Support from local businesses keeps meals program’s refrigerated van running

  • The Franklin County Community Meals Program purchased a refrigerated van earlier this year with the help of a state grant. However, with rising operating costs, the nonprofit had to turn to the business community for support in covering operating expenses including fuel, insurance and general maintenance. Contributed photo

  • Melanie Highlander, program associate at the Franklin County Community Meals Program, and volunteer Anna Wardwell unload food containers from the hunger relief nonprofit’s new, refrigerated delivery van. Contributed photo

Staff Writer
Published: 12/21/2021 3:27:25 PM
Modified: 12/21/2021 3:27:10 PM

GREENFIELD — While it may have been a state grant that allowed the Franklin County Community Meals Program to buy its first refrigerated van for transporting food, its the support of local businesses that allows the nonprofit to keep it on the road.

Earlier this year, the Greenfield-based organization was awarded a reimbursable grant through the Massachusetts Office of Energy and Environmental Affairs to purchase a $60,000 refrigerated vehicle for transporting food across the county, according to Executive Director Rachel Berggren. However, with rising operating costs, the nonprofit had to turn to the business community for support in covering operating expenses including fuel, insurance and general maintenance.

“We wouldn’t be able to do this without those sponsors stepping up,” said Berggren. “But when we took that leap of faith to purchase the van, we knew our community would rally to support us because of how strong of a community we have.”

Without sponsors, Berggren said, the nonprofit would have to raise the money on its own to cover these costs, either through its annual fundraisers or grant writing.

“This is an example of how we know that we can rely on the community,” she said.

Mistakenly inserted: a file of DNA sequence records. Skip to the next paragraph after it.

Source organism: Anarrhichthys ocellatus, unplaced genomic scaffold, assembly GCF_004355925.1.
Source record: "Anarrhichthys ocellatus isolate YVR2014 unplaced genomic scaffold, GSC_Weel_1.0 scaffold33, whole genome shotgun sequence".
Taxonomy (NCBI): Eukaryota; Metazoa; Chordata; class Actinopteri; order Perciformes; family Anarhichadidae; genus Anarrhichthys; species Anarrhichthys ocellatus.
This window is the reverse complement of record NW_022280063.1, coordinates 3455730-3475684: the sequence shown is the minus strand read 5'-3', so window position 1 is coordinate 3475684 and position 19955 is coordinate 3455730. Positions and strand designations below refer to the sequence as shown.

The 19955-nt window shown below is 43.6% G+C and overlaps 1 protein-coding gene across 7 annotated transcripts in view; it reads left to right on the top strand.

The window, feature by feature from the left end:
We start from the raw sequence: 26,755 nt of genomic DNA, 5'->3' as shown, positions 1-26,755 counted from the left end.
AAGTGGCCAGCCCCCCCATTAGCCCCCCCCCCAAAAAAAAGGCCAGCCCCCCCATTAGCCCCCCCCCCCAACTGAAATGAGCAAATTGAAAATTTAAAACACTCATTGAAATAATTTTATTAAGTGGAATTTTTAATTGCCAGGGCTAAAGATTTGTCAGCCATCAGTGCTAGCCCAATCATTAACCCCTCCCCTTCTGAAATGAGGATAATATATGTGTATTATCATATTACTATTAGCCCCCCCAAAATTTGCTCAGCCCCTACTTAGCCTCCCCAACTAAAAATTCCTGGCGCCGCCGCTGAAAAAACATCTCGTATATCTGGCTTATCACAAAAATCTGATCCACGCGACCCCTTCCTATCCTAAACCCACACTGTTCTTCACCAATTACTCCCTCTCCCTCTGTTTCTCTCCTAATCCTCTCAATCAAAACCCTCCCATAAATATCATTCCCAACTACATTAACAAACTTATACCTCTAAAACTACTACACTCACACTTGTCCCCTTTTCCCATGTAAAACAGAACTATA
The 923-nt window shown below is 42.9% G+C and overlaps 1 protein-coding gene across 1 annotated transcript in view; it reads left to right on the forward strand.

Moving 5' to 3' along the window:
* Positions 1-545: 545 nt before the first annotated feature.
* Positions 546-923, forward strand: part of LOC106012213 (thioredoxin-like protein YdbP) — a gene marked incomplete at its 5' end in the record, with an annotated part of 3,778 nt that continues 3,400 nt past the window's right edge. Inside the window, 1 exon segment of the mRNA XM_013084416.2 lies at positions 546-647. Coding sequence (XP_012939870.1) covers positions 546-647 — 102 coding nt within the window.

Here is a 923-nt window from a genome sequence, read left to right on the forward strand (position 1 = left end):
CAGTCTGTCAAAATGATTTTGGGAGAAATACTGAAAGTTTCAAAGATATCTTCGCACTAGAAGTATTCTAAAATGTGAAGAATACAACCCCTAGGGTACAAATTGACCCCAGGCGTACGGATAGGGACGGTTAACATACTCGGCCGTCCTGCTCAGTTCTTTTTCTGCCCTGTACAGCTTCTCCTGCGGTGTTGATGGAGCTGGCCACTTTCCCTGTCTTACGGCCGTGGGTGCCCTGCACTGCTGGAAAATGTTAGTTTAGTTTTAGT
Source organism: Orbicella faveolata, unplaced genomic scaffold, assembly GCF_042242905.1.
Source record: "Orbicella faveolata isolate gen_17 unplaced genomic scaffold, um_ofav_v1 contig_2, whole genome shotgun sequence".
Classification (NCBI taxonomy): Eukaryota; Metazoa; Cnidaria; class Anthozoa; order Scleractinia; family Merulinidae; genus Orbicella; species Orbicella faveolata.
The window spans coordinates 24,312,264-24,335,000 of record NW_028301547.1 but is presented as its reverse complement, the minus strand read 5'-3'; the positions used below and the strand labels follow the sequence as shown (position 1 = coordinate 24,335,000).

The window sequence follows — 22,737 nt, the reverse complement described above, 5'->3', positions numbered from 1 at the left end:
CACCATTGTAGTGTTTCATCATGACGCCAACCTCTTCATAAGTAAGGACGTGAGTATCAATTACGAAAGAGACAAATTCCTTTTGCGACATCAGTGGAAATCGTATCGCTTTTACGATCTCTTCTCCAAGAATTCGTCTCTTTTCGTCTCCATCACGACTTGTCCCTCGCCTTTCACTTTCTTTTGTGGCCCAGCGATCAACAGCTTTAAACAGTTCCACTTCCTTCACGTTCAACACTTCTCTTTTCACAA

Berggren said the van allows the organization to have more oversight over its processes.

“Previously, we were relying on volunteer vehicles,” she said. “Sometimes, what that means is it limits the amount of food we’re able to transport, and the freshness food can be maintained at.”

It also allows the Franklin County Community Meals Program to better address the needs of the community.

“It allows us to do things like develop delivery models in the rural areas that we serve and transport food to people’s homes,” she said. “It allows us to bring more food to people across the county.”

According to a Franklin County Community Meals Program press release, seven local businesses — Greenfield Savings Bank, Alber Hearing Services, Ramon Financial Services, Covestro, Snow & Sons Landscaping, First United Methodist Church of Greenfield and Pete’s Tire Barn — are sponsoring the van to help offset the operating costs.

“We’ve been involved for a number of years,” said Ed Snow, owner of Snow & Sons Landscaping. “Once per month, we … pick up a load of food and deliver it to whatever food banks they need it at.”

Snow said the meals program is a “great cause” and his company will continue to assist in deliveries as needed.

Bob Walker, head of external communications for the manufacturing company Covestro, said the sponsorship is not only a financial commitment, but a “manpower commitment.” Like Snow, Covestro employees have volunteered making deliveries.

“The company and the employees are committed to helping out the local community,” Walker said. “And we felt that the food bank initiative and sponsoring this van … was a great way to show our support for both the community and the community members who have a need.”

The meals program operates four free community meal sites: on Mondays from 4:30 to 6 p.m. at Our Lady of Peace Church, 90 Seventh St. in Turners Falls; on Tuesdays and Wednesdays from 4:45 to 5:45 p.m. at the Second Congregational Church, 116 Court Square in Greenfield; on Thursdays from 5 to 5:30 p.m. at the United Methodist Church, 104 South Main St. in Orange; and on the fourth Thursday of each month from 5 to 6 p.m. at the Trinitarian Congregational Church, 147 Main St. in Northfield (although the December date was held earlier due to the holidays).

The Franklin County Community Meals Program is in the midst of its year-end fundraising campaign to raise money for the ongoing needs of the organization, Berggren added. The $50,000 goal, nearly $17,000 of which has been raised, will ensure that the program can continue to provide food to people in need across Franklin County and the North Quabbin. Donations can be made online at

Reporter Mary Byrne can be reached at or 413-930-4429. Twitter: @MaryEByrne


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